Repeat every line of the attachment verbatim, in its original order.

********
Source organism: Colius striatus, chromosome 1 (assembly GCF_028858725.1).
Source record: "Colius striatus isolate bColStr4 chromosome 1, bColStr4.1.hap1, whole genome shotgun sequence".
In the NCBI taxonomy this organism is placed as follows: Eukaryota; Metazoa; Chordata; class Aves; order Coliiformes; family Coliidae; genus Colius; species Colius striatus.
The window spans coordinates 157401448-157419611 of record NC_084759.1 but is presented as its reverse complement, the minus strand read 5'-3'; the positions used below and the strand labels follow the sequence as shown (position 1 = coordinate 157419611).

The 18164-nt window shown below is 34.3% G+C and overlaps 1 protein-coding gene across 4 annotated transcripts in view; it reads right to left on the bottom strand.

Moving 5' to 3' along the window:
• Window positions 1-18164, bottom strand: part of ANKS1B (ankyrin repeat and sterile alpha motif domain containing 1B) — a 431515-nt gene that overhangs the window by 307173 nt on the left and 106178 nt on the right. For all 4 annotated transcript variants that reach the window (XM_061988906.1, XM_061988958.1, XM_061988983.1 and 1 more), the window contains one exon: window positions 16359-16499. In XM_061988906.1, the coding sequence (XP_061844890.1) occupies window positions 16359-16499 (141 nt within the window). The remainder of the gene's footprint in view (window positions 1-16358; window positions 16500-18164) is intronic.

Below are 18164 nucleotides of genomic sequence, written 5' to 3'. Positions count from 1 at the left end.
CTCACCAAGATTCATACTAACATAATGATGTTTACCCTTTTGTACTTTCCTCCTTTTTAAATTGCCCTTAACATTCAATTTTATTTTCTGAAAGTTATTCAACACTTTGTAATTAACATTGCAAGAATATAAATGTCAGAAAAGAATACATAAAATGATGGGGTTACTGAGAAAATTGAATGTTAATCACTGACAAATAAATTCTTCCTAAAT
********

Source organism: Colius striatus, chromosome 1 (assembly GCF_028858725.1).
Source record: "Colius striatus isolate bColStr4 chromosome 1, bColStr4.1.hap1, whole genome shotgun sequence".
In the NCBI taxonomy this organism is placed as follows: Eukaryota; Metazoa; Chordata; class Aves; order Coliiformes; family Coliidae; genus Colius; species Colius striatus.
The window spans coordinates 157401448-157419611 of record NC_084759.1 but is presented as its reverse complement, the minus strand read 5'-3'; the positions used below and the strand labels follow the sequence as shown (position 1 = coordinate 157419611).

The 18164-nt window shown below is 34.3% G+C and overlaps 1 protein-coding gene across 4 annotated transcripts in view; it reads right to left on the bottom strand.

Moving 5' to 3' along the window:
• Window positions 1-18164, bottom strand: part of ANKS1B (ankyrin repeat and sterile alpha motif domain containing 1B) — a 431515-nt gene that overhangs the window by 307173 nt on the left and 106178 nt on the right. For all 4 annotated transcript variants that reach the window (XM_061988906.1, XM_061988958.1, XM_061988983.1 and 1 more), the window contains one exon: window positions 16359-16499. In XM_061988906.1, the coding sequence (XP_061844890.1) occupies window positions 16359-16499 (141 nt within the window). The remainder of the gene's footprint in view (window positions 1-16358; window positions 16500-18164) is intronic.

Below are 18164 nucleotides of genomic sequence, written 5' to 3'. Positions count from 1 at the left end.
CTCACCAAGATTCATACTAACATAATGATGTTTACCCTTTTGTACTTTCCTCCTTTTTAAATTGCCCTTAACATTCAATTTTATTTTCTGAAAGTTATTCAACACTTTGTAATTAACATTGCAAGAATATAAATGTCAGAAAAGAATACATAAAATGATGGGGTTACTGAGAAAATTGAATGTTAATCACTGACAAATAAATTCTTCCTAAAT